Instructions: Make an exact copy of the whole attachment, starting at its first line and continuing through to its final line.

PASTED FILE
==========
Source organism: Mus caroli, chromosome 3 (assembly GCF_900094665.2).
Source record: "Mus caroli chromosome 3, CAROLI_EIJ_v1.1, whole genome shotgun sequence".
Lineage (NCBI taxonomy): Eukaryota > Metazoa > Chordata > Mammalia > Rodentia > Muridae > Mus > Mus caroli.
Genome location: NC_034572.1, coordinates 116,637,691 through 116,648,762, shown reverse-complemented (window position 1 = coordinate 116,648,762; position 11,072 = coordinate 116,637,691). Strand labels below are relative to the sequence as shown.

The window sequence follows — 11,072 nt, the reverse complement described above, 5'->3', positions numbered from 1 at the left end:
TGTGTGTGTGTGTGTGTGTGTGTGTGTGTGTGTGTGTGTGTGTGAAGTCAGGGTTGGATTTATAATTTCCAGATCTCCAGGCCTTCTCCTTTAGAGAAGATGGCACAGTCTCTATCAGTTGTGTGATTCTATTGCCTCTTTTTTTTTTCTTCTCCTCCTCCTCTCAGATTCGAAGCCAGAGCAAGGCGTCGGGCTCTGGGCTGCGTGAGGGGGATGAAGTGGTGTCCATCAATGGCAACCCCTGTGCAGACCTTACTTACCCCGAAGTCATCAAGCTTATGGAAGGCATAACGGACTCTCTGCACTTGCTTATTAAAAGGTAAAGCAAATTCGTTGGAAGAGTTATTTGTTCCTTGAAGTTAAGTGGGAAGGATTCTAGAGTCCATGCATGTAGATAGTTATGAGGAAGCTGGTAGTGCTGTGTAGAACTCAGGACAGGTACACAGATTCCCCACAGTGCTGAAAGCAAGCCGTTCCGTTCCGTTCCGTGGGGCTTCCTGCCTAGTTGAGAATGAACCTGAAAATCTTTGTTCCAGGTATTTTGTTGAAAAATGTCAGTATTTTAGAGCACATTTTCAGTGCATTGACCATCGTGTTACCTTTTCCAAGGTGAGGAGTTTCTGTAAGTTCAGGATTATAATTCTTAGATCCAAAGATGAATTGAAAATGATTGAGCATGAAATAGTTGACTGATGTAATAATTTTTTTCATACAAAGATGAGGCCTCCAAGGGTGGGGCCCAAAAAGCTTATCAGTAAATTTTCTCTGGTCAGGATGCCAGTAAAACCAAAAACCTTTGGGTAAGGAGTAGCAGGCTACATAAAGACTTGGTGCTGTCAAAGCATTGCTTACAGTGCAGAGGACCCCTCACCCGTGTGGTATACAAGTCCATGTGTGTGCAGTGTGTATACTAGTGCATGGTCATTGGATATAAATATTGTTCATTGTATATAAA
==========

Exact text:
Source organism: Mus caroli, chromosome 3 (assembly GCF_900094665.2).
Source record: "Mus caroli chromosome 3, CAROLI_EIJ_v1.1, whole genome shotgun sequence".
Lineage (NCBI taxonomy): Eukaryota > Metazoa > Chordata > Mammalia > Rodentia > Muridae > Mus > Mus caroli.
Genome location: NC_034572.1, coordinates 116,637,691 through 116,648,762, shown reverse-complemented (window position 1 = coordinate 116,648,762; position 11,072 = coordinate 116,637,691). Strand labels below are relative to the sequence as shown.

The window sequence follows — 11,072 nt, the reverse complement described above, 5'->3', positions numbered from 1 at the left end:
TGTGTGTGTGTGTGTGTGTGTGTGTGTGTGTGTGTGTGTGTGTGAAGTCAGGGTTGGATTTATAATTTCCAGATCTCCAGGCCTTCTCCTTTAGAGAAGATGGCACAGTCTCTATCAGTTGTGTGATTCTATTGCCTCTTTTTTTTTTCTTCTCCTCCTCCTCTCAGATTCGAAGCCAGAGCAAGGCGTCGGGCTCTGGGCTGCGTGAGGGGGATGAAGTGGTGTCCATCAATGGCAACCCCTGTGCAGACCTTACTTACCCCGAAGTCATCAAGCTTATGGAAGGCATAACGGACTCTCTGCACTTGCTTATTAAAAGGTAAAGCAAATTCGTTGGAAGAGTTATTTGTTCCTTGAAGTTAAGTGGGAAGGATTCTAGAGTCCATGCATGTAGATAGTTATGAGGAAGCTGGTAGTGCTGTGTAGAACTCAGGACAGGTACACAGATTCCCCACAGTGCTGAAAGCAAGCCGTTCCGTTCCGTTCCGTGGGGCTTCCTGCCTAGTTGAGAATGAACCTGAAAATCTTTGTTCCAGGTATTTTGTTGAAAAATGTCAGTATTTTAGAGCACATTTTCAGTGCATTGACCATCGTGTTACCTTTTCCAAGGTGAGGAGTTTCTGTAAGTTCAGGATTATAATTCTTAGATCCAAAGATGAATTGAAAATGATTGAGCATGAAATAGTTGACTGATGTAATAATTTTTTTCATACAAAGATGAGGCCTCCAAGGGTGGGGCCCAAAAAGCTTATCAGTAAATTTTCTCTGGTCAGGATGCCAGTAAAACCAAAAACCTTTGGGTAAGGAGTAGCAGGCTACATAAAGACTTGGTGCTGTCAAAGCATTGCTTACAGTGCAGAGGACCCCTCACCCGTGTGGTATACAAGTCCATGTGTGTGCAGTGTGTATACTAGTGCATGGTCATTGGATATAAATATTGTTCATTGTATATAAA